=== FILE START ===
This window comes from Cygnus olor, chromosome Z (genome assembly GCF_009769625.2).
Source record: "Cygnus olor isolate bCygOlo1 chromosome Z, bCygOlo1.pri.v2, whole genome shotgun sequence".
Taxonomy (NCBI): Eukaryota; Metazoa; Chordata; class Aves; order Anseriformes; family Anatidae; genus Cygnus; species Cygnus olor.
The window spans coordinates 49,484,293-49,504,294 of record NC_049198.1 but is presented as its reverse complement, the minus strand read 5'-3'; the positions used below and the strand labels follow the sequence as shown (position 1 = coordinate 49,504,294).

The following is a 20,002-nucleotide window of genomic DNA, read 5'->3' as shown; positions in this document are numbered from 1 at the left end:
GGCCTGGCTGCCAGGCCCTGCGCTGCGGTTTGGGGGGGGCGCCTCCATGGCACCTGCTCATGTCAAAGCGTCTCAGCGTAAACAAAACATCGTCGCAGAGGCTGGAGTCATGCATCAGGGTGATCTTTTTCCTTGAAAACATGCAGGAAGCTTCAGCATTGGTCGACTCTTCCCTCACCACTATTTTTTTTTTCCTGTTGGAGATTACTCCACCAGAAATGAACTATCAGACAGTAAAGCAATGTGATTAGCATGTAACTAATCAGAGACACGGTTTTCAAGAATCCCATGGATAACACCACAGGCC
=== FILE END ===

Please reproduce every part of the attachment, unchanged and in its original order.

This window comes from Cygnus olor, chromosome Z (genome assembly GCF_009769625.2).
Source record: "Cygnus olor isolate bCygOlo1 chromosome Z, bCygOlo1.pri.v2, whole genome shotgun sequence".
Taxonomy (NCBI): Eukaryota; Metazoa; Chordata; class Aves; order Anseriformes; family Anatidae; genus Cygnus; species Cygnus olor.
The window spans coordinates 49,484,293-49,504,294 of record NC_049198.1 but is presented as its reverse complement, the minus strand read 5'-3'; the positions used below and the strand labels follow the sequence as shown (position 1 = coordinate 49,504,294).

The following is a 20,002-nucleotide window of genomic DNA, read 5'->3' as shown; positions in this document are numbered from 1 at the left end:
GGCCTGGCTGCCAGGCCCTGCGCTGCGGTTTGGGGGGGGCGCCTCCATGGCACCTGCTCATGTCAAAGCGTCTCAGCGTAAACAAAACATCGTCGCAGAGGCTGGAGTCATGCATCAGGGTGATCTTTTTCCTTGAAAACATGCAGGAAGCTTCAGCATTGGTCGACTCTTCCCTCACCACTATTTTTTTTTTCCTGTTGGAGATTACTCCACCAGAAATGAACTATCAGACAGTAAAGCAATGTGATTAGCATGTAACTAATCAGAGACACGGTTTTCAAGAATCCCATGGATAACACCACAGGCC